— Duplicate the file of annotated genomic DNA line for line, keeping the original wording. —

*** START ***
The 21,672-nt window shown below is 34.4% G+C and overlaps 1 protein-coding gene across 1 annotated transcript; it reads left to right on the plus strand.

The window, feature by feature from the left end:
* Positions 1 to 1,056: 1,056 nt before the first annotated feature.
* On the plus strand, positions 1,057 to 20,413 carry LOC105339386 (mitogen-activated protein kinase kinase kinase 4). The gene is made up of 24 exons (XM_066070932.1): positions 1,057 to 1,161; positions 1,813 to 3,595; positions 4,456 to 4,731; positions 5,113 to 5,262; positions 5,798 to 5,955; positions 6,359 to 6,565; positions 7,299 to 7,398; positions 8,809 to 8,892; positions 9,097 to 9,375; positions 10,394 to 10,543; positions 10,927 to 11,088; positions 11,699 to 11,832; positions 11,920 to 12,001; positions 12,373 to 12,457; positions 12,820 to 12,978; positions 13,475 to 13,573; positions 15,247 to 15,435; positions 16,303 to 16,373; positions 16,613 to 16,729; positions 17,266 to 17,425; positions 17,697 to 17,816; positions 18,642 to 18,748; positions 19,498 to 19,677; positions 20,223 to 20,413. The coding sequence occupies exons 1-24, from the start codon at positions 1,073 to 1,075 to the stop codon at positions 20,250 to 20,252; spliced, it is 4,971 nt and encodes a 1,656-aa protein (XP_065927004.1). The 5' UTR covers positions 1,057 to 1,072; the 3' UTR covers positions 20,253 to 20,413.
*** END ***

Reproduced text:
The 21,672-nt window shown below is 34.4% G+C and overlaps 1 protein-coding gene across 1 annotated transcript; it reads left to right on the plus strand.

The window, feature by feature from the left end:
* Positions 1 to 1,056: 1,056 nt before the first annotated feature.
* On the plus strand, positions 1,057 to 20,413 carry LOC105339386 (mitogen-activated protein kinase kinase kinase 4). The gene is made up of 24 exons (XM_066070932.1): positions 1,057 to 1,161; positions 1,813 to 3,595; positions 4,456 to 4,731; positions 5,113 to 5,262; positions 5,798 to 5,955; positions 6,359 to 6,565; positions 7,299 to 7,398; positions 8,809 to 8,892; positions 9,097 to 9,375; positions 10,394 to 10,543; positions 10,927 to 11,088; positions 11,699 to 11,832; positions 11,920 to 12,001; positions 12,373 to 12,457; positions 12,820 to 12,978; positions 13,475 to 13,573; positions 15,247 to 15,435; positions 16,303 to 16,373; positions 16,613 to 16,729; positions 17,266 to 17,425; positions 17,697 to 17,816; positions 18,642 to 18,748; positions 19,498 to 19,677; positions 20,223 to 20,413. The coding sequence occupies exons 1-24, from the start codon at positions 1,073 to 1,075 to the stop codon at positions 20,250 to 20,252; spliced, it is 4,971 nt and encodes a 1,656-aa protein (XP_065927004.1). The 5' UTR covers positions 1,057 to 1,072; the 3' UTR covers positions 20,253 to 20,413.